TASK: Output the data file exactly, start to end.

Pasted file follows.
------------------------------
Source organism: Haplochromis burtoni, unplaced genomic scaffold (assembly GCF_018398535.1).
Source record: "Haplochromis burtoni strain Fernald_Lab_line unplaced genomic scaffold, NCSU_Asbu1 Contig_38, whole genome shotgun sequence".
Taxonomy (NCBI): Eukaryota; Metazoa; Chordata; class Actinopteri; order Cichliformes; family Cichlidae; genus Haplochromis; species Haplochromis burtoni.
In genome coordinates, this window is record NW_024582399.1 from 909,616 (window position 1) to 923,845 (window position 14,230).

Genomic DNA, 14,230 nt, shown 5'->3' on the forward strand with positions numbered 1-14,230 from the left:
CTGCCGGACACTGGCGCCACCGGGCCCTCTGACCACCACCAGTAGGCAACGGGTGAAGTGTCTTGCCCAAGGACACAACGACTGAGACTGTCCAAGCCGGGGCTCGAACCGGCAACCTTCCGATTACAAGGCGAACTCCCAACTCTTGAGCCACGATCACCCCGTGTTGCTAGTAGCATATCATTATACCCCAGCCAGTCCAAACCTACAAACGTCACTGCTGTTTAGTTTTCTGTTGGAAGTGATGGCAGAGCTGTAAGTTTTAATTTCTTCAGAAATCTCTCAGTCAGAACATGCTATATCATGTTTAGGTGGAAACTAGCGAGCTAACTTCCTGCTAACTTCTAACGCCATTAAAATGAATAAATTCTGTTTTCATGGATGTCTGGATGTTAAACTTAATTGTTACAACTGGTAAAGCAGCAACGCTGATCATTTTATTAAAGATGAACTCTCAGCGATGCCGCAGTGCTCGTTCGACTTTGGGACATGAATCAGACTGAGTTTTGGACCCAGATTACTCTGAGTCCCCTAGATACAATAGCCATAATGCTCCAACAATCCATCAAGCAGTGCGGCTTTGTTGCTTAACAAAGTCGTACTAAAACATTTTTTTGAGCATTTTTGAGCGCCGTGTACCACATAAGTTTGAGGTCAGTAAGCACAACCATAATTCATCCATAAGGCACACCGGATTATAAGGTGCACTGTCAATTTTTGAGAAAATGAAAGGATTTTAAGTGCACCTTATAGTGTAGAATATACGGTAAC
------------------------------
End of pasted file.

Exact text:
Source organism: Haplochromis burtoni, unplaced genomic scaffold (assembly GCF_018398535.1).
Source record: "Haplochromis burtoni strain Fernald_Lab_line unplaced genomic scaffold, NCSU_Asbu1 Contig_38, whole genome shotgun sequence".
Taxonomy (NCBI): Eukaryota; Metazoa; Chordata; class Actinopteri; order Cichliformes; family Cichlidae; genus Haplochromis; species Haplochromis burtoni.
In genome coordinates, this window is record NW_024582399.1 from 909,616 (window position 1) to 923,845 (window position 14,230).

Genomic DNA, 14,230 nt, shown 5'->3' on the forward strand with positions numbered 1-14,230 from the left:
CTGCCGGACACTGGCGCCACCGGGCCCTCTGACCACCACCAGTAGGCAACGGGTGAAGTGTCTTGCCCAAGGACACAACGACTGAGACTGTCCAAGCCGGGGCTCGAACCGGCAACCTTCCGATTACAAGGCGAACTCCCAACTCTTGAGCCACGATCACCCCGTGTTGCTAGTAGCATATCATTATACCCCAGCCAGTCCAAACCTACAAACGTCACTGCTGTTTAGTTTTCTGTTGGAAGTGATGGCAGAGCTGTAAGTTTTAATTTCTTCAGAAATCTCTCAGTCAGAACATGCTATATCATGTTTAGGTGGAAACTAGCGAGCTAACTTCCTGCTAACTTCTAACGCCATTAAAATGAATAAATTCTGTTTTCATGGATGTCTGGATGTTAAACTTAATTGTTACAACTGGTAAAGCAGCAACGCTGATCATTTTATTAAAGATGAACTCTCAGCGATGCCGCAGTGCTCGTTCGACTTTGGGACATGAATCAGACTGAGTTTTGGACCCAGATTACTCTGAGTCCCCTAGATACAATAGCCATAATGCTCCAACAATCCATCAAGCAGTGCGGCTTTGTTGCTTAACAAAGTCGTACTAAAACATTTTTTTGAGCATTTTTGAGCGCCGTGTACCACATAAGTTTGAGGTCAGTAAGCACAACCATAATTCATCCATAAGGCACACCGGATTATAAGGTGCACTGTCAATTTTTGAGAAAATGAAAGGATTTTAAGTGCACCTTATAGTGTAGAATATACGGTAAC